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COVID-19 and the statutory residence test: The devil and his detail

04 June 2020

Thursday 4 June marks the 60th day since the beginning of the 20/21 UK tax year. For some individuals who have been in the UK since 6 April, that may mean an effective ‘day zero’ for the purposes of day counting under the statutory residence test, with Friday 5 marking ‘day one’. However any individuals who assume this to be the case might be about to make a costly mistake, as the application of the Covid-19 crisis to the statutory residence test remains far from clear and full of caveats.


Under the statutory residence test (SRT) an individual can assess whether or not they will be UK tax resident for any given tax year, often by reference to a ‘day count’ test which requires individuals to tally up the number of midnights that they spend in the UK. For many, exceeding a threshold of perhaps 90 or 120 midnights will be the difference between being UK tax resident and not.

Built into the SRT legislation is a carve out for when an individual finds themselves stuck in the UK as a result of ‘exceptional circumstances’. The carve out allows the individual to deduct up to 60 days from their day count in any given tax year. However, HMRC have historically taken an extremely restrictive view of the meaning of ‘exceptional circumstances’, arguing that it is limited only to the most extreme of circumstances such as a sudden and unforeseen life-threatening illness, or civil unrest back home.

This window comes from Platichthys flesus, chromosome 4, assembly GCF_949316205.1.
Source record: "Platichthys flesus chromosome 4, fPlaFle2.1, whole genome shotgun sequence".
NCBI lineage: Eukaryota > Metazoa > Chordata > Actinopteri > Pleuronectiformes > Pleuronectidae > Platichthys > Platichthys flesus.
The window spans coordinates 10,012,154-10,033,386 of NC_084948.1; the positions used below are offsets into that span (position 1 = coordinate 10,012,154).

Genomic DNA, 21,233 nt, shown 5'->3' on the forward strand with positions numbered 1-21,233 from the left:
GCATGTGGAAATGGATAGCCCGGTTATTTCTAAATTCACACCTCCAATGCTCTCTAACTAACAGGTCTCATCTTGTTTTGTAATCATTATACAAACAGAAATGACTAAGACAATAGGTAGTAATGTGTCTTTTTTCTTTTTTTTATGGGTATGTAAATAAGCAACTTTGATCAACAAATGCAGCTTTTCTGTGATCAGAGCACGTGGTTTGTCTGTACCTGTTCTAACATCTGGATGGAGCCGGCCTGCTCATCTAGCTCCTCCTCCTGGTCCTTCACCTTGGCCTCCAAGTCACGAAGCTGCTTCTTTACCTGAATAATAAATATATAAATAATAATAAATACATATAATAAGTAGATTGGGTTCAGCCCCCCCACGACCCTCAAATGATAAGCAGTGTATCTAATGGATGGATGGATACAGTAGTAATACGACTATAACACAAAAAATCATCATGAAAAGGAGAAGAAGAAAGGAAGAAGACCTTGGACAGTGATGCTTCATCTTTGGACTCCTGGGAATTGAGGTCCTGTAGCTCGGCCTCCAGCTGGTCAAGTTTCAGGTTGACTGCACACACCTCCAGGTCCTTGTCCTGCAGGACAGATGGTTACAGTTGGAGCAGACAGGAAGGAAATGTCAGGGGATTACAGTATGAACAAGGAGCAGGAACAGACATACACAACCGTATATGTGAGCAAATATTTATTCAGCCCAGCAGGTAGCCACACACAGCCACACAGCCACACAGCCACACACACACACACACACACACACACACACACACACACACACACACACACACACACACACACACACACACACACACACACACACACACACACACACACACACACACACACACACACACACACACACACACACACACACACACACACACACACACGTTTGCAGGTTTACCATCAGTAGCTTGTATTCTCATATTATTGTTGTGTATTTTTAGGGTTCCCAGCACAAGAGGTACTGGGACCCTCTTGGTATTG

It therefore came as a welcome surprise when, very shortly after the UK began to move towards full ‘lockdown’ in mid-late March, HMRC issued guidance that appeared to offer a less restrictive interpretation of the meaning of ‘exceptional circumstances’ for individuals affected by Covid-19. Essentially, HMRC acknowledged that individuals would find themselves unable to leave the UK as a result of the ‘lockdown’ and appeared to accept that those circumstances would count as exceptional. The full guidance can be found here.

Points to consider